The main cable 82 enables the multiple optical fiber cables 86 to be distributed throughout the building infrastructure 70 (e.g., fixed to the ceilings or other support surfaces of each floor 72, 74, 76) to provide the antenna coverage areas 80 for the first, second, and third floors 72, 74, and 76. In an example embodiment, the HEU 12 is located within the building infrastructure 70 (e.g., in a closet or control room), while in another example embodiment, the HEU 12 may be located outside of the building infrastructure 70 at a remote location. A base transceiver station (BTS) 88, which may be provided by a second party such as a cellular service provider, is connected to the HEU 12, and can be co-located or located remotely from the HEU 12. A BTS is any station or source that provides an input signal to the HEU 12 and can receive a return signal from the HEU 12. In a typical cellular system, for example, a plurality of BTSs are deployed at a plurality of remote locations to provide wireless telephone coverage. Each BTS serves a corresponding cell, and when a mobile client device enters the cell, the BTS communicates with the mobile client device. Each BTS can include at least one radio transceiver for enabling communication with one or more subscriber units operating within the associated cell. As another example, wireless repeaters or bi-directional amplifiers could also be used to serve a corresponding cell in lieu of a BTS. Alternatively, radio input could be provided by a repeater or picocell as other examples.

The optical fiber-based distributed antenna system 10 in FIGS. 1-3 and described above provides point-to-point communications between the HEU 12 and the RAU 14. Each RAU 14 communicates with the HEU 12 over a distinct downlink and uplink optical fiber pair to provide the point-to-point communications. Whenever an RAU 14 is installed in the optical fiber-based distributed antenna system 10, the RAU 14 is connected to a distinct downlink and uplink optical fiber pair connected to the HEU 12. The downlink and uplink optical fibers 16U, 16D may be provided in a fiber optic cable. Multiple downlink and uplink optical fiber pairs can be provided in a fiber optic cable to service multiple RAUs 14 from a common fiber optic cable. For example, with reference to FIG. 3, RAUs 14 installed on a given floor 72, 74, or 76 may be serviced from the same optical fiber 16. In this regard, the optical fiber 16 may have multiple nodes where distinct downlink and uplink optical fiber pairs can be connected to a given RAU 14. One downlink optical fiber 16 could be provided to support multiple channels each using wavelength-division multiplexing (WDM), as discussed in U.S. patent application Ser. No. 12/892,424 entitled “Providing Digital Data Services in Optical Fiber-based Distributed Radio Frequency (RF) Communications Systems, And Related Components and Methods,” incorporated herein by reference in its entirety. Other options for WDM and frequency-division multiplexing (FDM) are also disclosed in U.S. patent application Ser. No. 12/892,424, any of which can be employed in any of the embodiments disclosed herein.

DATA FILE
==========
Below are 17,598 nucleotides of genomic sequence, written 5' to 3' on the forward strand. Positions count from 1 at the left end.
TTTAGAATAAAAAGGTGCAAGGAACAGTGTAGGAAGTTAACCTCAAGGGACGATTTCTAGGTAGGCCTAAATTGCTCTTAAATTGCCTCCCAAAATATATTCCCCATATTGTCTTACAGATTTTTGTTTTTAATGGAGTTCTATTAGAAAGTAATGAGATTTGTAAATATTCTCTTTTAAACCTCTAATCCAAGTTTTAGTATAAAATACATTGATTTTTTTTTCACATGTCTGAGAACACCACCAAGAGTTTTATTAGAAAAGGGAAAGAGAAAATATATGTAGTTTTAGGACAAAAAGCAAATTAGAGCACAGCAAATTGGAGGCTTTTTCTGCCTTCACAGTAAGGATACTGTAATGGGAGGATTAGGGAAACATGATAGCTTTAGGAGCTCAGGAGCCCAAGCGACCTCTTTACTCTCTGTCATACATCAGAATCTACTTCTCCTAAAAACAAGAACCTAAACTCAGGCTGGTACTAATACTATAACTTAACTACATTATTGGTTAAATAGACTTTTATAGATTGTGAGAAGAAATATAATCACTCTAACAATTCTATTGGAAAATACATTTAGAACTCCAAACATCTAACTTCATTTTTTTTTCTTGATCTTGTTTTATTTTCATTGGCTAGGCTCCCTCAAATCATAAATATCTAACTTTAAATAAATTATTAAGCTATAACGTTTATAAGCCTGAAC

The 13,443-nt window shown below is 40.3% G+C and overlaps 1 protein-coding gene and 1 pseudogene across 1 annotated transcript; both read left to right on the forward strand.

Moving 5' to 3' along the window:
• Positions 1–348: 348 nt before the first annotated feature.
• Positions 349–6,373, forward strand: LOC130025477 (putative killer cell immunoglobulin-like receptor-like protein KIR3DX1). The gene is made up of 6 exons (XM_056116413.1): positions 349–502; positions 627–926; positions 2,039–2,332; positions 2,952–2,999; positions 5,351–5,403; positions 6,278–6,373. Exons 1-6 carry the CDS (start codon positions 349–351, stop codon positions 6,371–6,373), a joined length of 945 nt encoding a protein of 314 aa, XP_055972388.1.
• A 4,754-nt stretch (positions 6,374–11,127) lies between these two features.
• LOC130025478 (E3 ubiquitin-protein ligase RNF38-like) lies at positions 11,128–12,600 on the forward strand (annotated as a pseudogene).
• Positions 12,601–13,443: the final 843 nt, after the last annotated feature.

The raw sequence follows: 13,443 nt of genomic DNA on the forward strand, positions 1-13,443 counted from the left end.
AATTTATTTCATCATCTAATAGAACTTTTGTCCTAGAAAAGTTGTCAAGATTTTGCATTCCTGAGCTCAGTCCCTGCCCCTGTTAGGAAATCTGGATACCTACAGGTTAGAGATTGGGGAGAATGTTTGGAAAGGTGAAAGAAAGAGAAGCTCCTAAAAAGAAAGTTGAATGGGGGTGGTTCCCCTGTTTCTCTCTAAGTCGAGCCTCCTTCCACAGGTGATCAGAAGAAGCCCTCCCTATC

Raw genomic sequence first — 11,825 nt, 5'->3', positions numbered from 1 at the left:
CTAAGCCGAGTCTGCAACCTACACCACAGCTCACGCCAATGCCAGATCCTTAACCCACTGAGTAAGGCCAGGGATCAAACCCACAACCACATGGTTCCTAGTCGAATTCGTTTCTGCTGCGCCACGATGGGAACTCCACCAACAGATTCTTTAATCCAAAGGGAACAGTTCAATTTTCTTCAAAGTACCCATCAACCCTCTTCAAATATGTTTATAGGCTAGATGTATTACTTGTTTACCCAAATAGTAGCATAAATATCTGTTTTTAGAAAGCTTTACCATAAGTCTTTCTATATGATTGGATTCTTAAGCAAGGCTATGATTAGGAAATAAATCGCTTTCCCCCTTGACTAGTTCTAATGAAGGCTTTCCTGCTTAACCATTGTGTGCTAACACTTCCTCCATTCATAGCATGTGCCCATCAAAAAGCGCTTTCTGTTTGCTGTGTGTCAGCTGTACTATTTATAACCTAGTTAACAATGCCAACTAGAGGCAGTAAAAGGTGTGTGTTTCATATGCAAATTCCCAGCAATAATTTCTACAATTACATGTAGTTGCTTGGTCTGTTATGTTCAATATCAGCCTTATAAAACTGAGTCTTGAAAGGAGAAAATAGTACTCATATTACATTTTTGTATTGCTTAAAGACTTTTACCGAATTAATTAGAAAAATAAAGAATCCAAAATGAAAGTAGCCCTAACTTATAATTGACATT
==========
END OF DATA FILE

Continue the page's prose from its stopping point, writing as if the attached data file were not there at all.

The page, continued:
FIG. 4 is a schematic diagram of another exemplary distributed antenna system 90. In this embodiment, the distributed antenna system 90 is an optical fiber-based distributed antenna system comprised of three main components. One or more radio interfaces provided in the form of radio interface modules (RIMs) 92(1)-92(M) in this embodiment are provided in an HEU 94 to receive and process downlink electrical RF communications signals 96(1)-96(R) prior to optical conversion into downlink optical RF communications signals. The processing of the downlink electrical RF communications signals 96(1)-96(R) can include any of the processing previously described above in the HEU 12 in FIG. 2. The notations “1-R” and “1-M” indicate that any number of the referenced component, 1-R and 1-M, respectively, may be provided. As will be described in more detail below, the HEU 94 is configured to accept a plurality of RIMs 92(1)-92(M) as modular components that can easily be installed and removed or replaced in the HEU 94. In one embodiment, the HEU 94 is configured to support up to four (4) RIMs 92(1)-92(M) as an example.